Fund managers need help to kick their hubristic habits
After a string of recent hedge fund failures, regulators, accountants and industry groups are growing increasingly concerned about how hedge fund managers value their portfolios.
The problem is especially acute in Asia, where according to a recent survey by the Alternative Investment Management Association (Aima), 62 per cent of hedge funds have no formal policy for valuing their holdings.
That poses big risks for investors. Unlike ordinary mutual funds, hedge funds have more leeway to invest in esoteric and often illiquid financial instruments. Whereas calculating the net asset value of a mutual fund means simply totting up the market prices of the stocks in its portfolio, valuing a hedge fund frequently involves making highly subjective estimates.
Putting a value on instruments such as credit default swaps, distressed debt securities, or complex derivatives might well mean making a call to the dealer that sold them in the first place or even deriving a theoretical value from a computerised pricing model.
This raises a potential conflict of interest. A hedge fund manager may have considerable incentive to exaggerate the value he or she places on illiquid instruments in order to boost the apparent performance of the fund and thus their own performance-related fees.
Aima and its survey partner, PricewaterhouseCoopers, believe the problem is relatively small, arguing that less than 20 per cent of the average hedge fund's portfolio is invested in such hard to value assets. That is a slightly disingenuous point, however, as most Asian funds - 59 per cent, according to the Eurekahedge database - invest solely in plain vanilla equities. It is reasonable to assume that tricky to value assets are concentrated in the remaining 41 per cent, and therefore so are the valuation risks.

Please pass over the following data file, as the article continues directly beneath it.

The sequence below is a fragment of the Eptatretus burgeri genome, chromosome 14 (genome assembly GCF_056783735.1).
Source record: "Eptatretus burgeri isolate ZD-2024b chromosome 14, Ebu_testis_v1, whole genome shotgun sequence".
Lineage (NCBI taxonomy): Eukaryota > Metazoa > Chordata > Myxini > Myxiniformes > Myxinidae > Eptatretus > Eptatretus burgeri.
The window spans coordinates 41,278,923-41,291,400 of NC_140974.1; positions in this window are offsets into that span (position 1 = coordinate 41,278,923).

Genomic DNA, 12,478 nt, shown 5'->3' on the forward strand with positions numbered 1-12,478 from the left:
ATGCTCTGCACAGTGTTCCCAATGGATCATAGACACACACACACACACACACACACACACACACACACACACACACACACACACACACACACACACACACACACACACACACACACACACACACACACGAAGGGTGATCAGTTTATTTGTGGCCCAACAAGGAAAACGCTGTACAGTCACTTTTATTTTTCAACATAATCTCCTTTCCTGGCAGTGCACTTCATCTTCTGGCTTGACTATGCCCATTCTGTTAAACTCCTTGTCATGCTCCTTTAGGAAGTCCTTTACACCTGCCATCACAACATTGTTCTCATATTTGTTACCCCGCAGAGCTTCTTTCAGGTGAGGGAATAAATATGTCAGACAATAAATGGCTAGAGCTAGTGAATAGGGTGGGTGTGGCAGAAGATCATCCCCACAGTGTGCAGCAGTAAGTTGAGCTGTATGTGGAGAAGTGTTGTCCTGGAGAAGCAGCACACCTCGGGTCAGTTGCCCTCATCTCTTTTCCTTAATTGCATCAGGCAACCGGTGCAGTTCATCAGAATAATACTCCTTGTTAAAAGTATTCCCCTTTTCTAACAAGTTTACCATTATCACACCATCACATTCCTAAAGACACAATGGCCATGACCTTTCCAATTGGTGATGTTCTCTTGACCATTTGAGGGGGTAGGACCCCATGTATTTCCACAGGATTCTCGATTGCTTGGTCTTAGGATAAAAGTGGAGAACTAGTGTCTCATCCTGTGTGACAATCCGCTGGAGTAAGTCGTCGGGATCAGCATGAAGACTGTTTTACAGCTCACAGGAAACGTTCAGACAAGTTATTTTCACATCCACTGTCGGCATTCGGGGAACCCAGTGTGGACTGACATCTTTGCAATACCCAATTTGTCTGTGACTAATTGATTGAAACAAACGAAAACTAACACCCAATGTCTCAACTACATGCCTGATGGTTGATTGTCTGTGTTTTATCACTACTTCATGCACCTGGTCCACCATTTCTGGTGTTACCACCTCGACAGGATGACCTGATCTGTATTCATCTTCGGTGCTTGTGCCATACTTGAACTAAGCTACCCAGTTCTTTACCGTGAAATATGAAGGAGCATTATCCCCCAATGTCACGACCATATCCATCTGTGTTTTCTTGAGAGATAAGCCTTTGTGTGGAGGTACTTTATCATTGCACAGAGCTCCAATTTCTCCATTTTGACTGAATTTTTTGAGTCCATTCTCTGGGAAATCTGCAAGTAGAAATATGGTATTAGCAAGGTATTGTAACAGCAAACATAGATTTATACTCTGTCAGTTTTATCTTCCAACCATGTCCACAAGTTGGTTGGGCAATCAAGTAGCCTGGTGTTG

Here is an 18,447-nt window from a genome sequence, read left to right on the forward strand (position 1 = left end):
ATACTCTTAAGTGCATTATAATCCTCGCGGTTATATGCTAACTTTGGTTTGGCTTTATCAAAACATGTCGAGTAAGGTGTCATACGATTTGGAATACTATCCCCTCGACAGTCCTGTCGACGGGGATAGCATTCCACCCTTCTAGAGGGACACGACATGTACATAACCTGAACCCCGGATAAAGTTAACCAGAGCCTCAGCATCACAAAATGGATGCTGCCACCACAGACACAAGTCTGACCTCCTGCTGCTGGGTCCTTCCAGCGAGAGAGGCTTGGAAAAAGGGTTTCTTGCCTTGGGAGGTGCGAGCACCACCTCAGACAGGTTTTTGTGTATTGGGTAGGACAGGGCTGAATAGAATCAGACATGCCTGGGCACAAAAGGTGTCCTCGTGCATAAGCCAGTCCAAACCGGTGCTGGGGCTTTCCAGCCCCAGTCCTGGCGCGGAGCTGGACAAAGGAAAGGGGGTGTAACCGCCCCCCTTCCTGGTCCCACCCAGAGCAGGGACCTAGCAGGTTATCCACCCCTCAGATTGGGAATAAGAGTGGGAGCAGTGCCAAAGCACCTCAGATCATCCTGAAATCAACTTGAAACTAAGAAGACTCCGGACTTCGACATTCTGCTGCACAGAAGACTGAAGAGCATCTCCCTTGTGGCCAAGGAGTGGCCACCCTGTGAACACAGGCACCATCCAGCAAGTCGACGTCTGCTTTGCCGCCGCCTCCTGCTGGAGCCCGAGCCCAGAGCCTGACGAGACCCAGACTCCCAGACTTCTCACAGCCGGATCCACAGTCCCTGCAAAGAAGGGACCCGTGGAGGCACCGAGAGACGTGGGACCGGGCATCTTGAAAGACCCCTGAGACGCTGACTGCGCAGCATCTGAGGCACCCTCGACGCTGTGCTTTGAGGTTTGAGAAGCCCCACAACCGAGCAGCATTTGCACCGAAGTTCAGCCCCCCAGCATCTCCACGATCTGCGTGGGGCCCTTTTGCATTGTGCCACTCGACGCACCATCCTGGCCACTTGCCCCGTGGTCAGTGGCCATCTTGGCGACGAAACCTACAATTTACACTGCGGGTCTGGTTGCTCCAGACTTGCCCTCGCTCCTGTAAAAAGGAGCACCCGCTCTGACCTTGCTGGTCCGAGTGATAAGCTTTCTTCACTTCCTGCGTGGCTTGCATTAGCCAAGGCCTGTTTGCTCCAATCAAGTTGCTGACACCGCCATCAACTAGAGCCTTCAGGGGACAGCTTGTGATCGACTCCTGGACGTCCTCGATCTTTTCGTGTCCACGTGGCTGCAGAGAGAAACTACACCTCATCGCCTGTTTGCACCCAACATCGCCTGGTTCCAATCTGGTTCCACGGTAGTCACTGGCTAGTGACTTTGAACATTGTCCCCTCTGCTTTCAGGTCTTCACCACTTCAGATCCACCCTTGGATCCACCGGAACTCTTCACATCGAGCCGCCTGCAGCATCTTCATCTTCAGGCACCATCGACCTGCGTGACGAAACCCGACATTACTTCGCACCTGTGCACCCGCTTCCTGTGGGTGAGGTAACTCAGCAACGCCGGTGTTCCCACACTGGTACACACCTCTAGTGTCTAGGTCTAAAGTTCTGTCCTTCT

The problem is big enough to trouble the Securities and Futures Commission. Launching a consultation paper on revised hedge fund guidelines last month, SFC executive director Alexa Lam stressed the importance of independent valuation to investor protection.
A discussion paper released last week by the Financial Services Authority in Britain singled out the same risk, warning that 'incentive structures, light regulatory oversight and weaker control environments increase the likelihood that hedge fund managers will commit fraud' by issuing false valuations.
With the Aima survey indicating that more than a quarter of hedge fund managers have provided valuations to their third party administrators, Asia's nascent hedge fund industry needs to move rapidly to adopt formal valuation policies in line with industry best practice.
Objective pricing of investments may not prevent future collapses like the implosion this month of Singapore-based hedge fund manager Aman Capital Management, but it will be an important step towards a more professional industry.